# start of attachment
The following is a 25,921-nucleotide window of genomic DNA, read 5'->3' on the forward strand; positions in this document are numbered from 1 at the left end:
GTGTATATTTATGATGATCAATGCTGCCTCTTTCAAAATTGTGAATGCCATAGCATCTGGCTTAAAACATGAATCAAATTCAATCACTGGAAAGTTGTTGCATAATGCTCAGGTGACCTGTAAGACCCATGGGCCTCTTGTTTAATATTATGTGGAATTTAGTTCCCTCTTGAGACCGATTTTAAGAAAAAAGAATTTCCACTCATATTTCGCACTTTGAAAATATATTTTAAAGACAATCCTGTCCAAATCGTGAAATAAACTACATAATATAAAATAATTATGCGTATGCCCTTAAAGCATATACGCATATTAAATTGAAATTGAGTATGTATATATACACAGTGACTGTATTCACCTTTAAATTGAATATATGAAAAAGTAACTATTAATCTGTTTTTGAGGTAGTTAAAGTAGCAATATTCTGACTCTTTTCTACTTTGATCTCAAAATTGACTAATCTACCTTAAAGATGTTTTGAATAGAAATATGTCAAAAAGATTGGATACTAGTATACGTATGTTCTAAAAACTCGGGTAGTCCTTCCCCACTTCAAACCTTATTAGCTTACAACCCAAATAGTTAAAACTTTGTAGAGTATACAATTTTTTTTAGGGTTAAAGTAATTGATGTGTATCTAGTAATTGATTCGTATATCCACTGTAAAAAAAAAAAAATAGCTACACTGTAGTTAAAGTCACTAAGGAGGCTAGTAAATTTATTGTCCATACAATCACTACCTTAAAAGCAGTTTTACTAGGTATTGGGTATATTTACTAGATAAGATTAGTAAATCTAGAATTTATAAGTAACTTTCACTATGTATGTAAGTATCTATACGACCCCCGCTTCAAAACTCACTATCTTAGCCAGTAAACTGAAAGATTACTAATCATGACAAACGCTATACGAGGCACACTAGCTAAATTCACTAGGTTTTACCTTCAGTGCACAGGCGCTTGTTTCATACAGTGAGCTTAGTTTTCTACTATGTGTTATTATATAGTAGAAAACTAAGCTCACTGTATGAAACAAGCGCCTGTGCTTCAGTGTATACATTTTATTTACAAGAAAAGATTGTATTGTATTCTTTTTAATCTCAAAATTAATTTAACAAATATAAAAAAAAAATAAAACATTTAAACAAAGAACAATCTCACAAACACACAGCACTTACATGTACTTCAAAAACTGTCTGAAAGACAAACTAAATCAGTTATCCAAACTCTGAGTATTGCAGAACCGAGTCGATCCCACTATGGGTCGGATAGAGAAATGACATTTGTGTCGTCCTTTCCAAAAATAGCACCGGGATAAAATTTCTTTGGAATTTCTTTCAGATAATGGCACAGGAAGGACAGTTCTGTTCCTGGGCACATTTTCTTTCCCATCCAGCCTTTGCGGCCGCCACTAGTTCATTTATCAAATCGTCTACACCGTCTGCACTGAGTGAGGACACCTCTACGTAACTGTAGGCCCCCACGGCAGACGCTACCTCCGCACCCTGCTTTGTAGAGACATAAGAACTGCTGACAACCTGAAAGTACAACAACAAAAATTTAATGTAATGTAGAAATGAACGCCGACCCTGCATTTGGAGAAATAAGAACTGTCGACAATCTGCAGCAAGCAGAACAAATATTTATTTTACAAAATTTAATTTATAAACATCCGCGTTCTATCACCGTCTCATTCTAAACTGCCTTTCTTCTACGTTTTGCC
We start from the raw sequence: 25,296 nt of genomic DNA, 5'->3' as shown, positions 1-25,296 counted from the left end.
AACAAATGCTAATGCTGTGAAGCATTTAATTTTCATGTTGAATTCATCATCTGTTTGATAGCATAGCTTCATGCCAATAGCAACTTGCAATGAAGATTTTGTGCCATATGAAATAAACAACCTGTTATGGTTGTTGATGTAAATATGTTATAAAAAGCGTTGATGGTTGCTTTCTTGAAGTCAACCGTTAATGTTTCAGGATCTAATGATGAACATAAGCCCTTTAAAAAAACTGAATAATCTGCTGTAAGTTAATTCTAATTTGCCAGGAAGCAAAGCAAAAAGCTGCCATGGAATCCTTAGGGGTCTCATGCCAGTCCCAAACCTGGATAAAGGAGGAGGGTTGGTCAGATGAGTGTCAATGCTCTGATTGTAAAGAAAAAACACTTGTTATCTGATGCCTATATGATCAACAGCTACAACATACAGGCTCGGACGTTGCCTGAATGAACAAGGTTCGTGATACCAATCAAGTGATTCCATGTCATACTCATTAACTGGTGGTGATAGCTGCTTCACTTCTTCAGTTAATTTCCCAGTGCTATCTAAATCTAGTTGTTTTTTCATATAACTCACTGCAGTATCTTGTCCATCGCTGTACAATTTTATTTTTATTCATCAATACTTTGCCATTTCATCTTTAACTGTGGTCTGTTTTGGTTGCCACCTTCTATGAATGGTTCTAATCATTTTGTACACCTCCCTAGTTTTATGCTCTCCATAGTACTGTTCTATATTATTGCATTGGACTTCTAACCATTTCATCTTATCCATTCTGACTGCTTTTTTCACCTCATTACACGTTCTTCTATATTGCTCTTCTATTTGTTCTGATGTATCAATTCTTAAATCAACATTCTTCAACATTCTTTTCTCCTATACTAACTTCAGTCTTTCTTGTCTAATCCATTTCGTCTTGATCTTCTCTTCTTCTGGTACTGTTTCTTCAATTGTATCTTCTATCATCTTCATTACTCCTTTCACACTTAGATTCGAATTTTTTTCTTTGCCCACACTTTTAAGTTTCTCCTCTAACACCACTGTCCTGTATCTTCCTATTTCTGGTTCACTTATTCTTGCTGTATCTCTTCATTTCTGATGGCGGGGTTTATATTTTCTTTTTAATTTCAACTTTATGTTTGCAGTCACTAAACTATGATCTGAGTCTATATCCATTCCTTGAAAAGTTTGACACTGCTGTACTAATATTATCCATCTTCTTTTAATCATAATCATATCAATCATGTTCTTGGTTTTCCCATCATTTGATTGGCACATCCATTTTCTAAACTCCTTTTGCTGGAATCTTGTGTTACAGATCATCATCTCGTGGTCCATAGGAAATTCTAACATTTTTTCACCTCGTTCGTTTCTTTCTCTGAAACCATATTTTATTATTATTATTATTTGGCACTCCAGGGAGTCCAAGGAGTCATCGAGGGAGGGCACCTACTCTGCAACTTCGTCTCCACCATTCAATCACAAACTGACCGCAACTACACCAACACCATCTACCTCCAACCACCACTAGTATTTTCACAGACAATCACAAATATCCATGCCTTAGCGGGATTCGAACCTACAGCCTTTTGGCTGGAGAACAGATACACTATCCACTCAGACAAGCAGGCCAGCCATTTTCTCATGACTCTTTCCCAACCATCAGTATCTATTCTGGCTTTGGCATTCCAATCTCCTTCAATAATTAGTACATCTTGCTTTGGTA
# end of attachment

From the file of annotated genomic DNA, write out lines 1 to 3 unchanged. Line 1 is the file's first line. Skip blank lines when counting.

The following is a 25,921-nucleotide window of genomic DNA, read 5'->3' on the forward strand; positions in this document are numbered from 1 at the left end:
GTGTATATTTATGATGATCAATGCTGCCTCTTTCAAAATTGTGAATGCCATAGCATCTGGCTTAAAACATGAATCAAATTCAATCACTGGAAAGTTGTTGCATAATGCTCAGGTGACCTGTAAGACCCATGGGCCTCTTGTTTAATATTATGTGGAATTTAGTTCCCTCTTGAGACCGATTTTAAGAAAAAAGAATTTCCACTCATATTTCGCACTTTGAAAATATATTTTAAAGACAATCCTGTCCAAATCGTGAAATAAACTACATAATATAAAATAATTATGCGTATGCCCTTAAAGCATATACGCATATTAAATTGAAATTGAGTATGTATATATACACAGTGACTGTATTCACCTTTAAATTGAATATATGAAAAAGTAACTATTAATCTGTTTTTGAGGTAGTTAAAGTAGCAATATTCTGACTCTTTTCTACTTTGATCTCAAAATTGACTAATCTACCTTAAAGATGTTTTGAATAGAAATATGTCAAAAAGATTGGATACTAGTATACGTATGTTCTAAAAACTCGGGTAGTCCTTCCCCACTTCAAACCTTATTAGCTTACAACCCAAATAGTTAAAACTTTGTAGAGTATACAATTTTTTTTAGGGTTAAAGTAATTGATGTGTATCTAGTAATTGATTCGTATATCCACTGTAAAAAAAAAAAAATAGCTACACTGTAGTTAAAGTCACTAAGGAGGCTAGTAAATTTATTGTCCATACAATCACTACCTTAAAAGCAGTTTTACTAGGTATTGGGTATATTTACTAGATAAGATTAGTAAATCTAGAATTTATAAGTAACTTTCACTATGTATGTAAGTATCTATACGACCCCCGCTTCAAAACTCACTATCTTAGCCAGTAAACTGAAAGATTACTAATCATGACAAACGCTATACGAGGCACACTAGCTAAATTCACTAGGTTTTACCTTCAGTGCACAGGCGCTTGTTTCATACAGTGAGCTTAGTTTTCTACTATGTGTTATTATATAGTAGAAAACTAAGCTCACTGTATGAAACAAGCGCCTGTGCTTCAGTGTATACATTTTATTTACAAGAAAAGATTGTATTGTATTCTTTTTAATCTCAAAATTAATTTAACAAATATAAAAAAAAAATAAAACATTTAAACAAAGAACAATCTCACAAACACACAGCACTTACATGTACTTCAAAAACTGTCTGAAAGACAAACTAAATCAGTTATCCAAACTCTGAGTATTGCAGAACCGAGTCGATCCCACTATGGGTCGGATAGAGAAATGACATTTGTGTCGTCCTTTCCAAAAATAGCACCGGGATAAAATTTCTTTGGAATTTCTTTCAGATAATGGCACAGGAAGGACAGTTCTGTTCCTGGGCACATTTTCTTTCCCATCCAGCCTTTGCGGCCGCCACTAGTTCATTTATCAAATCGTCTACACCGTCTGCACTGAGTGAGGACACCTCTACGTAACTGTAGGCCCCCACGGCAGACGCTACCTCCGCACCCTGCTTTGTAGAGACATAAGAACTGCTGACAACCTGAAAGTACAACAACAAAAATTTAATGTAATGTAGAAATGAACGCCGACCCTGCATTTGGAGAAATAAGAACTGTCGACAATCTGCAGCAAGCAGAACAAATATTTATTTTACAAAATTTAATTTATAAACATCCGCGTTCTATCACCGTCTCATTCTAAACTGCCTTTCTTCTACGTTTTGCC
We start from the raw sequence: 25,296 nt of genomic DNA, 5'->3' as shown, positions 1-25,296 counted from the left end.